When your home insurance company sends you an offer on your fire insurance claim, you may be disappointed in the result. Often, the insurance company’s initial offer is a negotiating position. While they would be quite pleased if you accepted the number, often, the company expects a homeowner to fight for more, especially in a major or total loss.
It can be much easier to negotiate your fire insurance claim when you have a lawyer or a public adjuster on your side. Should you find yourself looking at a disappointing offer, you may want to call in someone who can help you in a professional capacity.
Before you start to negotiate your claim or elevate it into a dispute, you want to make sure you understand your insurance policy and know what is covered and what is not. This is a guide to the basics of your fire insurance policy. You will want to review your full insurance policy to check the details, policy limits, deductibles, and other information specific to your policy.
After a significant fire, coverage for structural damage may make up a substantial portion of your claim. It covers the cost of repairing or replacing structural elements, such as interior or exterior walls, flooring, roofs, the foundation, plumbing, electrical, fixtures, etc. In a total loss, it helps you rebuild the entire house.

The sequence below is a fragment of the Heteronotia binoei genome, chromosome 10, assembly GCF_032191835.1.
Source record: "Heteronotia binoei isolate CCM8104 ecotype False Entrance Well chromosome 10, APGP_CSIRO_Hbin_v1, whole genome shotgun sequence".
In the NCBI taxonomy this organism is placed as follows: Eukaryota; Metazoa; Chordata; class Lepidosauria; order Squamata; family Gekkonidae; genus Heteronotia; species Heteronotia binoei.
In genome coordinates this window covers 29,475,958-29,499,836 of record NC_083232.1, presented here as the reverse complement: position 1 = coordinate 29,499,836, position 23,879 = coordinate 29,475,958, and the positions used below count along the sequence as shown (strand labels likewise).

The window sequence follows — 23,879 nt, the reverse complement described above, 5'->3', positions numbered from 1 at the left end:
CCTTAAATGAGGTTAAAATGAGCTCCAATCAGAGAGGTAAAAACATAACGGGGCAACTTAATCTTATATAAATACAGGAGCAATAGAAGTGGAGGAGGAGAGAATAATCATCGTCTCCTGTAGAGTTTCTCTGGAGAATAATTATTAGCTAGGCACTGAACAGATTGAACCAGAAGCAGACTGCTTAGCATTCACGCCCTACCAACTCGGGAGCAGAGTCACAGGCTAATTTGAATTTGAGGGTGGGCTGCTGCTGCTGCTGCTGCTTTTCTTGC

Structural coverage usually includes other structures on the property, not just your home. Examples include:
- Separated garages
If you are unsure about coverage for additional structures or outbuildings, review your detailed policy for more information.
Once you have received an offer from your insurer, you want to be confident it will be enough to rebuild your home. One way to check is to ask for quotes from local builders and compare them to the offer your insurer has provided.
This part of your insurance policy is responsible for lost personal belongings. Getting covered for these losses begins with the creation of a Schedule of Loss, where you must inventory everything that was lost or damaged in the fire.
Providing a complete and thorough Schedule of Loss is important. Once you sign off on a final version, you can no longer add items, even if you remember them and have proof of ownership.
The Contents part of your policy can be a source of conflict if you have different valuations for your lost belongings. You will also want to double-check the type of coverage you have, as Actual Cash Value coverage will likely provide you with fewer funds than Replacement Cost.
Additional Living Expenses
Additional Living Expenses cover certain costs you may face when you have to live elsewhere while repairs are made to your home. Even when your home is inhabitable, you often have to keep up with associated costs such as mortgage payments and property taxes.
This can put a strain on your finances if you have to rent a condo or apartment while repairs are made. Your ALE coverage provides some necessary relief for these types of expenses.
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